J: That’s a big one. I think Roe is heading for overturn; I call it Roverturn in my writing. We were heading for Roverturn even before Ginsburg died. She wasn’t going to be able to stop it. People acted like her death meant, ‘oh this is it,’ well – we were there before she died; they already had the numbers. And now they have even more with that total crazy loon who is now on the court [Amy Coney-Barrett].
Strangely enough, sometimes I think, and I’m not the only one, that they – the bad guys – don’t really want to do a complete overturn because if they leave it on the books, they can say, ‘well what’s your problem? We have this court decision from 1973; if everybody will just do what their state laws require, everything will be fine.’ Sometimes I think that they won’t overturn it because they can make it [legal abortion] go away in an underhanded way. But mostly I think they want Roe gone; it’s a big emblem for them. Now they can make it gone if they can push it far enough, fast enough.
… [on President-elect Joe Biden] he’s certainly nothing like what I would want, but there are some reasons to think that he can be talked to, influenced by Jill Biden and Kamala Harris, as well as the other female people in his family and coworkers… I think it can be worked, but I’m not big on hope. I learned how to hope very late. I learned about hope, let’s see, when I was maybe in my late 40s. It was when I was writing a biography of Grace Paley, the activist and writer. And it was knowing Grace, working with her, becoming friends, talking with her for hours and hours… she was Our Lady of Hope, I’ll tell you. She really knew what it was, and I was blown away by it. I had tremendous respect for her. Grace taught me about hope. I didn’t use it much, but then, about seven years ago, I kicked it into high gear because I had cancer. And that’s a big one. So I think that I am coming from my hope stash when I say these things [about Biden as an ally for abortion access], but that doesn’t mean that my intellect and my politics are rendered invalid.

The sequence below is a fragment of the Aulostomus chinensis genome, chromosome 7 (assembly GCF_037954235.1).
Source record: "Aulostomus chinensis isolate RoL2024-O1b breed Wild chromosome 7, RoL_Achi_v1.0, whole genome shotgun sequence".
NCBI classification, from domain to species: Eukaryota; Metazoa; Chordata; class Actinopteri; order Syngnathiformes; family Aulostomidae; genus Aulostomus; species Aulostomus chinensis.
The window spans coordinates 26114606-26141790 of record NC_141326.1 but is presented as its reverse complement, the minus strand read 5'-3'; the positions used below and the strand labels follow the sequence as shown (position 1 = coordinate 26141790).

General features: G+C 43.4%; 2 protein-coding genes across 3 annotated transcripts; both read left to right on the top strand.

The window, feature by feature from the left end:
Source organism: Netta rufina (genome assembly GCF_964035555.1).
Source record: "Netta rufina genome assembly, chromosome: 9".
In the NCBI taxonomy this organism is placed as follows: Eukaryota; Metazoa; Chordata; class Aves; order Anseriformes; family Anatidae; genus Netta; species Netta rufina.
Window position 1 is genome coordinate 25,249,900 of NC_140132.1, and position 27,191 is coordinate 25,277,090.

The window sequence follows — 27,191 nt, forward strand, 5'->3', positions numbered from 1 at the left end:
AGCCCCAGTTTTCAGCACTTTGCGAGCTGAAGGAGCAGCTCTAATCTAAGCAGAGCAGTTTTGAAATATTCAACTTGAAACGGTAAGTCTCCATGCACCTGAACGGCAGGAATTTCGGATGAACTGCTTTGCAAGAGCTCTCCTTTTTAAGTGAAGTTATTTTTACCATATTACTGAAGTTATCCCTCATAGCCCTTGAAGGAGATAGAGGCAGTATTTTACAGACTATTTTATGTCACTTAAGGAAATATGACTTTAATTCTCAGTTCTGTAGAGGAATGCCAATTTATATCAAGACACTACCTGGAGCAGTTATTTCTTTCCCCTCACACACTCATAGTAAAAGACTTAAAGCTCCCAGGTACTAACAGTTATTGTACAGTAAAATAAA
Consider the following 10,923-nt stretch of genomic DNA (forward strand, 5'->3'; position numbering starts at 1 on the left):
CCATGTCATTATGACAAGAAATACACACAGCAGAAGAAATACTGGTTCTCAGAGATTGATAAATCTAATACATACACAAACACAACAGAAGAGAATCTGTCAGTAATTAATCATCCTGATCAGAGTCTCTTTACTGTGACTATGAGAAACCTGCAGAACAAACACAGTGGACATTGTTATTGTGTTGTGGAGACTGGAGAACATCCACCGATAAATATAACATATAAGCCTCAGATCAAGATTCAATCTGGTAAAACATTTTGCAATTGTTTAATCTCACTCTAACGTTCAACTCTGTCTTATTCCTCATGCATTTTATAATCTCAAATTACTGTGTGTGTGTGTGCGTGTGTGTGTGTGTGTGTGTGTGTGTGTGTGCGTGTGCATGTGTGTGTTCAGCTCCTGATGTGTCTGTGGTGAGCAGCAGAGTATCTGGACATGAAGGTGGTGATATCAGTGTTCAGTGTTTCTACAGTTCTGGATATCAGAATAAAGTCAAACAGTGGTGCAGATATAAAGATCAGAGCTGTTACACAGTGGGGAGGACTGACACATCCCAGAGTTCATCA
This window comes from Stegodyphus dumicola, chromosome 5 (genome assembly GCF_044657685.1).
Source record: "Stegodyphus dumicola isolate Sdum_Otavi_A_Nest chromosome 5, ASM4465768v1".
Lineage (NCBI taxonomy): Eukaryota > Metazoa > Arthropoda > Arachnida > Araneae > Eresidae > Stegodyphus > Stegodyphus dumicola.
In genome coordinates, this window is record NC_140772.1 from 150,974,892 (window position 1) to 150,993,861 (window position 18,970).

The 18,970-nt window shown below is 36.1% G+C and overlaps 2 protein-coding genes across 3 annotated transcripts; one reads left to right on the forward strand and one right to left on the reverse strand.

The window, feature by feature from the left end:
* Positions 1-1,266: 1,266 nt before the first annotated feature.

R: I think that’s something a lot of people are struggling with: wanting to be hopeful and wanting that hope to motivate them to continue doing activist work, but still wanting to acknowledge their own experience and others’ experiences at the same time. So I’ll definitely be keeping these lines about hope in my thoughts personally.
Now one last question, if we have time. As you mentioned, The Service ended shortly after the Roe v. Wade decision, and you left before then, but you continue to speak on this topic and do advocacy work and writing and interviews. You are still doing the work, albeit differently. When do you think the work is ever done, and what will this look like for individuals?
J: [laughs] Well I did leave the service about six or seven months before it ended. I was one of the women the papers referred to as “the abortion seven,” because it was right after the trial of the Chicago Seven, when we were busted by the police in early May of 1972. My life was changing radically at that time; I was on my way to ending my marriage, I had a tiny baby still nursing – a baby I had on purpose – I imagined the headline: Nursing mother arrested for abortion! But they never used that one, so I just have to use it myself. They had a lot of funny headlines. They had one that said, “Fired Teacher Arrested for Abortion,” which is also accurate, I had been fired from my teaching job, but that’s a whole ‘nother story…